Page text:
It says that Criminal Law cannot be used to “silence opinions, no matter how bitter, unbridled or unfair” that are
MADRID, 19 (.)
The Supreme Court (TS) has not admitted for processing the complaint filed by Manos Limpias against the Minister of Equality, Irene Montero, for an alleged crime of insulting State institutions, which was based on the criticism of the leader of Unidas Podemos to the judges for their application of what is known as the ‘law of only yes is yes’.
The Manos Limpias complaint was also directed against the Government delegate against Gender Violence, Victoria Rosell, but the Supreme Court explains that it is not competent to hear her case because she is not registered before the high court.
The union pointed to the statements made by Montero “in almost all the media” between November 14 and 17 with “vejatory expressions” for the judges and magistrates who applied the first sentence reductions for the ‘law of only if it is Yeah’. Specifically, he remembers that they were called “macho”, “fascists” and “prevaricators”.
The Criminal Chamber maintains that the statements made by Montero are protected by the fundamental right to freedom of expression insofar as they refer to an opinion in relation to “a matter of general interest” that were pronounced “in a context that, both Due to their object as well as the subject that emits them, they present an eminently political nature”.
“Criminal law is not –and should not be– a suitable tool to remove roughness in political discourse, nor to impose a courteous, discreet and elegant style. In a democratic State, as ours undoubtedly is, there is no room for the use of Criminal Law to silence opinions, no matter how bitter, unbridled or unfair they may seem”, wields the Supreme Court.
The resolution, presented by magistrate Leopoldo Puente, adds that, “otherwise, it would cause a clear discouraging or disincentive effect in relation to the free expression of ideas or opinions, generated by the fear that it could cause to those who express them, if considered those as excessive or hurtful, the eventual imposition of sanctions of a criminal nature”.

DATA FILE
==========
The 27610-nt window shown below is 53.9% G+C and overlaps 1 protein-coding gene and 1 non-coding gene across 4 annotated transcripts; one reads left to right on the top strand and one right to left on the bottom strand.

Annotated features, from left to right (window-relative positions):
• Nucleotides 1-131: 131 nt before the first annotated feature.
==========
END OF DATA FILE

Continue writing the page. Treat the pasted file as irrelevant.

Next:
“THE DESIRABLE”, A “CONSTRUCTIVE” CRITICISM
However, the Supreme Court emphasizes that, although “there is no doubt” that judicial decisions “can be, and should be, the object of criticism, “what is desirable, as always, is that, –very especially when it comes from those to whom the exercise of other public functions corresponds–, it is formulated in a reasoned, constructive, tolerant manner” and “fleeing from fuss and affected overreactions” to contribute “to improvement”.
In any case, it stresses that “it is not here, –in the criminal jurisdiction–, where it is appropriate to assess the prudence or containment, even in criticism, of the expressions proffered; nor, of course, the style used in them or even their reasonableness”, since “all these are circumstances that depend on multiple aspects, subjective and objective”.
Likewise, the magistrates take the opportunity to recall that, according to the jurisprudence of the Constitutional Court (TC), the right to freedom of expression “determines a broad channel for the exchange of ideas and opinions, which must be generous enough to allow develop without narrowness, that is, without timidity and without fear”.
“In this case, the statements that are considered insulting by the complainant were issued in relation to a current issue and public interest (…), therefore the doctrine exposed in relation to the strengthening of the barriers that protect the right to freedom of expression, especially when it comes to political discourse, acquires full meaning”, they state.